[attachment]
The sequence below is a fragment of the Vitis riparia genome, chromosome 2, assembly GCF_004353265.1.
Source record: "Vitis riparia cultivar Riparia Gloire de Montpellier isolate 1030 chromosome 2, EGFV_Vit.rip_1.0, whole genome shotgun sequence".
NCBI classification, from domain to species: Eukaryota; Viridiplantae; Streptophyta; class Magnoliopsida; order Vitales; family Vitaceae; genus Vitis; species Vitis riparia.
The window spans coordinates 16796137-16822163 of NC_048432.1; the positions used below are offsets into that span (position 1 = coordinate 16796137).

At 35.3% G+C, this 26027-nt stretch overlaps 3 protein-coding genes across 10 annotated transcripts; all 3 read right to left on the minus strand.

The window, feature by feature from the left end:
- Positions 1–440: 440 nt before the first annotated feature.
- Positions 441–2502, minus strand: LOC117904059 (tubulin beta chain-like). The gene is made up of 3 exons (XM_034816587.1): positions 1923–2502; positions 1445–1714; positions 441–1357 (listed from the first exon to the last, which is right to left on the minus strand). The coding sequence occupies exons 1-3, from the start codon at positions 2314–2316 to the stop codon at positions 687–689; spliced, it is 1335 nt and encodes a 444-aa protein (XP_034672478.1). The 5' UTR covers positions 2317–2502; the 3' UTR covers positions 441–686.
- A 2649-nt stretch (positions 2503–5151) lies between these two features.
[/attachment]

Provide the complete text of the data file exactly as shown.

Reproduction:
The sequence below is a fragment of the Vitis riparia genome, chromosome 2, assembly GCF_004353265.1.
Source record: "Vitis riparia cultivar Riparia Gloire de Montpellier isolate 1030 chromosome 2, EGFV_Vit.rip_1.0, whole genome shotgun sequence".
NCBI classification, from domain to species: Eukaryota; Viridiplantae; Streptophyta; class Magnoliopsida; order Vitales; family Vitaceae; genus Vitis; species Vitis riparia.
The window spans coordinates 16796137-16822163 of NC_048432.1; the positions used below are offsets into that span (position 1 = coordinate 16796137).

At 35.3% G+C, this 26027-nt stretch overlaps 3 protein-coding genes across 10 annotated transcripts; all 3 read right to left on the minus strand.

The window, feature by feature from the left end:
- Positions 1–440: 440 nt before the first annotated feature.
- Positions 441–2502, minus strand: LOC117904059 (tubulin beta chain-like). The gene is made up of 3 exons (XM_034816587.1): positions 1923–2502; positions 1445–1714; positions 441–1357 (listed from the first exon to the last, which is right to left on the minus strand). The coding sequence occupies exons 1-3, from the start codon at positions 2314–2316 to the stop codon at positions 687–689; spliced, it is 1335 nt and encodes a 444-aa protein (XP_034672478.1). The 5' UTR covers positions 2317–2502; the 3' UTR covers positions 441–686.
- A 2649-nt stretch (positions 2503–5151) lies between these two features.